The UC Santa Cruz commitment to stewardship of its extraordinary campus dates to before the first modern buildings were constructed on the historic Cowell Ranch.

In more than four decades since its founding in 1965, UC Santa Cruz grounds services crews have maintained forests, grasslands, gullies and ridges with the care befitting the unique, world-class location. Everywhere you look you'll see the careful balance between the natural environment and buildings.

Of the 2,000 acres on campus, fewer than 600 are developed. There forests and open spaces surround buildings.

Approximately 15,000 trees are maintained within the core campus area. The care of these trees is managed by the UCSC Grounds Department tree crew, which consists of a board certified master arborist and three trimmers. While forests and grasslands are largely maintained in their natural state, maintenance is performed for safety, including the trimming or thinning of deadwood or precarious trees and mowing of meadow perimeters to alleviate fire risk.

Top priority areas for maintenance are the campus core and college and housing areas, followed by pathways, parking lots and roads. Careful records are kept of tree removal. Since 1998, grounds crews have removed 134 trees. They planted 175 in the same period.

For instance, grounds staff removed a rotting madrone at Porter College a year ago, replacing it with three oak trees. Seven redwoods were planted in the Chinquapin Bowl below College 9 Namaste Lounge.

Founding Chancellor Dean McHenry decreed in the early development of the campus that no tree larger than 12 inches in diameter could be removed without his approval. That tradition continues today. Any removal of a tree with a trunk 12 inches wide or more requires the explicit approval of a principal officer.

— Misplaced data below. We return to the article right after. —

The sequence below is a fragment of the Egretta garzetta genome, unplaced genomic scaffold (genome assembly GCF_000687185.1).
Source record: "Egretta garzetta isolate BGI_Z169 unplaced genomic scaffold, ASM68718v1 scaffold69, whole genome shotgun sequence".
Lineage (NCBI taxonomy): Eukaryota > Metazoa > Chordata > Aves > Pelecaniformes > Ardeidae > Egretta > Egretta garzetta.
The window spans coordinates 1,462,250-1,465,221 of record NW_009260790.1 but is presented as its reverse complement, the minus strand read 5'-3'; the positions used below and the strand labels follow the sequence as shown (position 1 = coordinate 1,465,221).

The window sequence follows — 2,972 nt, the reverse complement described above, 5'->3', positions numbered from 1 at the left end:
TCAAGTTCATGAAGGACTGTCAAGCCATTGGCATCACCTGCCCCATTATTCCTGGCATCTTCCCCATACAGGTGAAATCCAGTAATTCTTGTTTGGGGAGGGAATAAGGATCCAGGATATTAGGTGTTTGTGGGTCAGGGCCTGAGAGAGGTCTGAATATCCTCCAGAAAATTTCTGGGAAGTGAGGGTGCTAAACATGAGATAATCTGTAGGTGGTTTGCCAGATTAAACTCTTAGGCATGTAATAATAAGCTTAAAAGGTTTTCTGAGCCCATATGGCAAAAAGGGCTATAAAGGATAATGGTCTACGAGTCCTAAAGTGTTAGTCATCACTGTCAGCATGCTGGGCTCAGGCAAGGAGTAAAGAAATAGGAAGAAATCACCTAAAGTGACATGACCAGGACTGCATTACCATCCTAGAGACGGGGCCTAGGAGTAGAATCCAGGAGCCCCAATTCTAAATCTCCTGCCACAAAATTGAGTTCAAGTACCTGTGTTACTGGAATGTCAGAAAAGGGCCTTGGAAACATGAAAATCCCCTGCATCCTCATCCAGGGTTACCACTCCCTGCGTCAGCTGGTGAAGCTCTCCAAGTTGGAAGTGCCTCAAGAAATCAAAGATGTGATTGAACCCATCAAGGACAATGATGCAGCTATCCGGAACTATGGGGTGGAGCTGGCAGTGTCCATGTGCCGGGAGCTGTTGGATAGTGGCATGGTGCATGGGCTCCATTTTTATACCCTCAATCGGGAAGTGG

When trees are removed for maintenance or new facilities, the wood usually remains on campus where it is chipped and used for landscaping and erosion control. Often larger pieces are recycled into benches or other site furnishing amenities. Note the massive benches at College 9 and outside the new Humanities Building.

Occasionally, innovative restoration efforts are accomplished. Redwood stumps, removed for the construction of the Engineering 2 building, were "replanted" along Spring Road, just north of Colleges 9 and 10. Today, new saplings have sprouted and are thriving, continuing the cycle of life and helping erosion control efforts along the fire road.

Fallen trees or those removed for safety or construction are sometimes used in other locations for stream-bank restoration or fish habitat. In a cooperative effort with the Monterey Peninsula Water Management District, California Department of Fish and Game, and Big Creek Lumber, 40-foot redwood logs with root balls still attached were trucked to the banks of the Carmel River to be used in a habitat restoration project.

The trees were placed along 400 feet of the riverbank to create fish habitat for sensitive aquatic species such as steelhead, California red-legged frogs and western pond turtles. In 2005, more redwoods were donated to the restoration project.

Careful and deliberate stewardship of the magnificent UC Santa Cruz campus for more than four decades has ensured that the natural environment is maintained alongside world-class facilities for teaching and research.

More information on UCSC's tradition of stewardship may be found at

http://ucscplant.ucsc.edu/ucscplant/Grounds/index.jsp?page=Stewardship_Program